When using the K_linear coupling device, the value for each inductor is chosen as a value in Henries. The coupling value can be selected anything from say 0.1 to 1.0. Choosing a value of "1" is unachievable in practice, but it emulates a perfect linear core with 100% coupling, and no saturation. For standard realistic air-core coupling, I usually choose a K coupling factor between 0.5 and 0.7.

When using any one of the non-linear cores in the "magnetic" library, you must replace the inductance value of each separate inductor with a "no. of turns", for eg. "300". I usually leave the K coupling factor at a value of 1 for these "real" cores.

The core lines were simply drawn in using the line tool. ;)

Hope that provided the answers you were interested in.

Regards,
.99
   
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teslaalset,

The setup of coils in this simulation is such that there are two groups of 3 coils; Top Group=L1, L2, L3 and Bottom Group=L4, L5, L6. Each group is coupled together via their own "K" element. In the case where you want to try air-core coupling, use the K_linear component found in the "ANALOG" library. If you want to try some of the Ferroxcube cores, delete the K_linear component, and add any one of the Ferroxcube cores located in the "magnetic" library.

Once you place a number of separate inductors and a "K" coupling on your diagram, you open up (double-click) the "K" device and add the inductor reference designators (i.e. L1, L2, etc.) to the list.

When using the K_linear coupling device, the value for each inductor is chosen as a value in Henries. The coupling value can be selected anything from say 0.1 to 1.0. Choosing a value of "1" is unachievable in practice, but it emulates a perfect linear core with 100% coupling, and no saturation. For standard realistic air-core coupling, I usually choose a K coupling factor between 0.5 and 0.7.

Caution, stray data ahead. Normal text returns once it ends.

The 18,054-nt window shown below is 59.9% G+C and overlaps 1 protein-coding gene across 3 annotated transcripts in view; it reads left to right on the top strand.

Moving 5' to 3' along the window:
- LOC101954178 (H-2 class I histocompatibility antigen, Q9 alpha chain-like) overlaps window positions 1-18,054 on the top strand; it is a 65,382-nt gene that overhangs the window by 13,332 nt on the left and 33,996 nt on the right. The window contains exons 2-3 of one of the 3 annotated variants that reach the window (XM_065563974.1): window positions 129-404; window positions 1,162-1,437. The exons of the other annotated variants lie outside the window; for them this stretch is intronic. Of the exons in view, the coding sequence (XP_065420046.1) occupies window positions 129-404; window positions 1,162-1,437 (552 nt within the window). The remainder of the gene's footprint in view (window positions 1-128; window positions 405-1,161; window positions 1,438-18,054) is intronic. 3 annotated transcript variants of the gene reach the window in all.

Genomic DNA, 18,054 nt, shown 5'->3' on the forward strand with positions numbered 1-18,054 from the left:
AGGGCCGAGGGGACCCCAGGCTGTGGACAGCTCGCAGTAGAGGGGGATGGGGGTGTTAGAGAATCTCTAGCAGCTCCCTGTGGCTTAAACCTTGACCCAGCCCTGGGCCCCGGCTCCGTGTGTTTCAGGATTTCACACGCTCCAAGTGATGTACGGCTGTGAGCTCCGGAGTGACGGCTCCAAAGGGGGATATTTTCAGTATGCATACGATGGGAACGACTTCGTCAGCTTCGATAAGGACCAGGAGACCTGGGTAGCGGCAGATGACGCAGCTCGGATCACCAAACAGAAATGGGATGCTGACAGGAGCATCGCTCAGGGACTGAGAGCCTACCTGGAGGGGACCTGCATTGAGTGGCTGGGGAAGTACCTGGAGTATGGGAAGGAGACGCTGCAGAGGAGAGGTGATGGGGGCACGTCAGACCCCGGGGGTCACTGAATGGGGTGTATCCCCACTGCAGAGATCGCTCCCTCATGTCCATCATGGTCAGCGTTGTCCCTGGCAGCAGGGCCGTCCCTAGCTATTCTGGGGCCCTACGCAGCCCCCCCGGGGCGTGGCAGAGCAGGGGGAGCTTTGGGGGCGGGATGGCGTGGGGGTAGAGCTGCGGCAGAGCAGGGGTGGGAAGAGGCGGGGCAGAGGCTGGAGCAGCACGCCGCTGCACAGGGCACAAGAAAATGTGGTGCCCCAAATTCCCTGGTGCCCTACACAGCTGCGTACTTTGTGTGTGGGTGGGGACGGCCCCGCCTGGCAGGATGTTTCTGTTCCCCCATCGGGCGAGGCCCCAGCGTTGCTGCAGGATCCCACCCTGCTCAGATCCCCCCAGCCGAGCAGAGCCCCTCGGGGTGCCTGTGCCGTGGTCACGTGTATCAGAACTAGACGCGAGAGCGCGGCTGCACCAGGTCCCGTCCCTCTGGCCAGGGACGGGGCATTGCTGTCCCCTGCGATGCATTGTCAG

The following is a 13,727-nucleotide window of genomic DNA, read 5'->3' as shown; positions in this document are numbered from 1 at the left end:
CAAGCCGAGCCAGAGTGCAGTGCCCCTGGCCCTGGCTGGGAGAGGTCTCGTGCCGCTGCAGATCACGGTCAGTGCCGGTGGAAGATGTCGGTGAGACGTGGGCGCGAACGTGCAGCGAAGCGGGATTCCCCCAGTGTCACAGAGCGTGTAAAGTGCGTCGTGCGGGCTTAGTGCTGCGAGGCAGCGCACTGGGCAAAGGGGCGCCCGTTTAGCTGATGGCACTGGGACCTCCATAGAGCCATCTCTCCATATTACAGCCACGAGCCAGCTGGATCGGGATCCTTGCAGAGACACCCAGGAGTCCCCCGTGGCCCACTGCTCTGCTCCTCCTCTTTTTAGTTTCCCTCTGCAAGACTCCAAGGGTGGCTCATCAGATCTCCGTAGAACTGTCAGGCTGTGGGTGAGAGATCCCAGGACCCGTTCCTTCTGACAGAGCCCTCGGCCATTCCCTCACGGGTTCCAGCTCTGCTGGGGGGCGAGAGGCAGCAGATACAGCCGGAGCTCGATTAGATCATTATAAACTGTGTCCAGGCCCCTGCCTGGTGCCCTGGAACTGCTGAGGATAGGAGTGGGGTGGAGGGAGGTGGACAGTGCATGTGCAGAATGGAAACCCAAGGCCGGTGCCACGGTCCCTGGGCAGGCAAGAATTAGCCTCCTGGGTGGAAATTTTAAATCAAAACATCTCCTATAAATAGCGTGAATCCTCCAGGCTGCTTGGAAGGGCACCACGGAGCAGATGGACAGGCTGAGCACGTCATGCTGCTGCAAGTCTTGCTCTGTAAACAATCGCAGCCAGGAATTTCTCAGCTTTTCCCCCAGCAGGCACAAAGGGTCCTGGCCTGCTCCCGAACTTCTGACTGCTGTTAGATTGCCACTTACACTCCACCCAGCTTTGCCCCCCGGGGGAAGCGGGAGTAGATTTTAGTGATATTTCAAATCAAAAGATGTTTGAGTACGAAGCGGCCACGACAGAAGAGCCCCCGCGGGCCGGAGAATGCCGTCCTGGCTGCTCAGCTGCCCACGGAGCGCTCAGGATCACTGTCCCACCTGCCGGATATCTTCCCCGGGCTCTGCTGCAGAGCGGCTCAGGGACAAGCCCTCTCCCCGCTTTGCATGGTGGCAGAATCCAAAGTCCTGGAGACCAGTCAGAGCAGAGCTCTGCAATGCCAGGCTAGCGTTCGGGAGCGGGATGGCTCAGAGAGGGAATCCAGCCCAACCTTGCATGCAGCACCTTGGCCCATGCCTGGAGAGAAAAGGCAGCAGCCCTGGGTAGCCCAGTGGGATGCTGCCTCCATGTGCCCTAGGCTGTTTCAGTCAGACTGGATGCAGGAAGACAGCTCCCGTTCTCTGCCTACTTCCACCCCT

When using any one of the non-linear cores in the "magnetic" library, you must replace the inductance value of each separate inductor with a "no. of turns", for eg. "300". I usually leave the K coupling factor at a value of 1 for these "real" cores.

The core lines were simply drawn in using the line tool. ;)

Hope that provided the answers you were interested in.

Regards,
.99

Poynt,

Thanks a lot for your instructions. They are pretty clear.
I was indeed a bit confused by the tranformer core lines in your drawing.
Now I understand how they were created.

Just a brief check:
In the model you posted 3C85 materials are applied.
From what I see this is a non-linear type, right?
(since I see current waves that are non-sinusoidal)
So, the coil values in your posted model represent nr. windings, if I understood correctly.

   

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It's not as complicated as it may seem...
Just a brief check:
In the model you posted 3C85 materials are applied.
From what I see this is a non-linear type, right?
Yes, and yes. Anything other than "K_Linear" will be a model of a real non-linear core.

Quote
(since I see current waves that are non-sinusoidal)
Look closely at the green probe on the schematic; it is a current probe. It is non-sinusoidal because the current is being distorted by the FWBR. Try the "V" probe or "+" and "-" (differential) probe.

Quote
So, the coil values in your posted model represent nr. windings, if I understood correctly.
Yes. I am using for example, 5000 (5k) windings for the magnets, and 300 for the gen coils. I used the same ratio when I had the K_Linear core there, i.e. 16mH and 1mH.

You may notice that L2 (LTopCoil) is inverted with respect to orientation. Single-click that inductor to highlight it, then press the "V" keyboard key. The inductor will flip vertically (for V). Now run the sim and you will see only low level "noise" for either the current or voltage, due to perfect canceling.